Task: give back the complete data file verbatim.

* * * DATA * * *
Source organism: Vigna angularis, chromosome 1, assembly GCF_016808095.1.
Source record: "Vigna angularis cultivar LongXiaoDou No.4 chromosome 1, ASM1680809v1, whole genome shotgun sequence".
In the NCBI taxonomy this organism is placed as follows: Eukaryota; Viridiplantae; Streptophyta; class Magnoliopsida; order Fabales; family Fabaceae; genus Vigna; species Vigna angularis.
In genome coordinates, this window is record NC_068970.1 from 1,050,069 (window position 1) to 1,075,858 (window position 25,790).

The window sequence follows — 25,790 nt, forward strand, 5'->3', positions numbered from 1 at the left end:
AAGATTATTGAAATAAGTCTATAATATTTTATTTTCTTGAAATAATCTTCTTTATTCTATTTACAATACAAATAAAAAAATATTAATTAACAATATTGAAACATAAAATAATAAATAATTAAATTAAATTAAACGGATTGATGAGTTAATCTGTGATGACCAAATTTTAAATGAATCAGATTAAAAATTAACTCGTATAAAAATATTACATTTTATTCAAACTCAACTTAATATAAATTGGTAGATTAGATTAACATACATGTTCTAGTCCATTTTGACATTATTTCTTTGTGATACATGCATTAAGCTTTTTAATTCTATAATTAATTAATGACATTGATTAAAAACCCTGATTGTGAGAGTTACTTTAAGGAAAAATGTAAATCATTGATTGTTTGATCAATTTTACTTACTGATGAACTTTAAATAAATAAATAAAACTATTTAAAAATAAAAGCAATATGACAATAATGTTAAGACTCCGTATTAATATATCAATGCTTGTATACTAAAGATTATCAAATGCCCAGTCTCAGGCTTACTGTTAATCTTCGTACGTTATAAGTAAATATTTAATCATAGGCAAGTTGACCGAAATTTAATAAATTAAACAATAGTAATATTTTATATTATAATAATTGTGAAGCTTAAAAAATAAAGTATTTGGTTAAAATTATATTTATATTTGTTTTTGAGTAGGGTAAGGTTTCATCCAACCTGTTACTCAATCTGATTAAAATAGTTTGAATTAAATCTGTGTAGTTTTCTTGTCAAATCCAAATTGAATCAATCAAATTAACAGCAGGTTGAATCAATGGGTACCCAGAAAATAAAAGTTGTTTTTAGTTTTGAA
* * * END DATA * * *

Source organism: Vigna angularis, chromosome 1, assembly GCF_016808095.1.
Source record: "Vigna angularis cultivar LongXiaoDou No.4 chromosome 1, ASM1680809v1, whole genome shotgun sequence".
In the NCBI taxonomy this organism is placed as follows: Eukaryota; Viridiplantae; Streptophyta; class Magnoliopsida; order Fabales; family Fabaceae; genus Vigna; species Vigna angularis.
In genome coordinates, this window is record NC_068970.1 from 1,050,069 (window position 1) to 1,075,858 (window position 25,790).

The window sequence follows — 25,790 nt, forward strand, 5'->3', positions numbered from 1 at the left end:
AAGATTATTGAAATAAGTCTATAATATTTTATTTTCTTGAAATAATCTTCTTTATTCTATTTACAATACAAATAAAAAAATATTAATTAACAATATTGAAACATAAAATAATAAATAATTAAATTAAATTAAACGGATTGATGAGTTAATCTGTGATGACCAAATTTTAAATGAATCAGATTAAAAATTAACTCGTATAAAAATATTACATTTTATTCAAACTCAACTTAATATAAATTGGTAGATTAGATTAACATACATGTTCTAGTCCATTTTGACATTATTTCTTTGTGATACATGCATTAAGCTTTTTAATTCTATAATTAATTAATGACATTGATTAAAAACCCTGATTGTGAGAGTTACTTTAAGGAAAAATGTAAATCATTGATTGTTTGATCAATTTTACTTACTGATGAACTTTAAATAAATAAATAAAACTATTTAAAAATAAAAGCAATATGACAATAATGTTAAGACTCCGTATTAATATATCAATGCTTGTATACTAAAGATTATCAAATGCCCAGTCTCAGGCTTACTGTTAATCTTCGTACGTTATAAGTAAATATTTAATCATAGGCAAGTTGACCGAAATTTAATAAATTAAACAATAGTAATATTTTATATTATAATAATTGTGAAGCTTAAAAAATAAAGTATTTGGTTAAAATTATATTTATATTTGTTTTTGAGTAGGGTAAGGTTTCATCCAACCTGTTACTCAATCTGATTAAAATAGTTTGAATTAAATCTGTGTAGTTTTCTTGTCAAATCCAAATTGAATCAATCAAATTAACAGCAGGTTGAATCAATGGGTACCCAGAAAATAAAAGTTGTTTTTAGTTTTGAA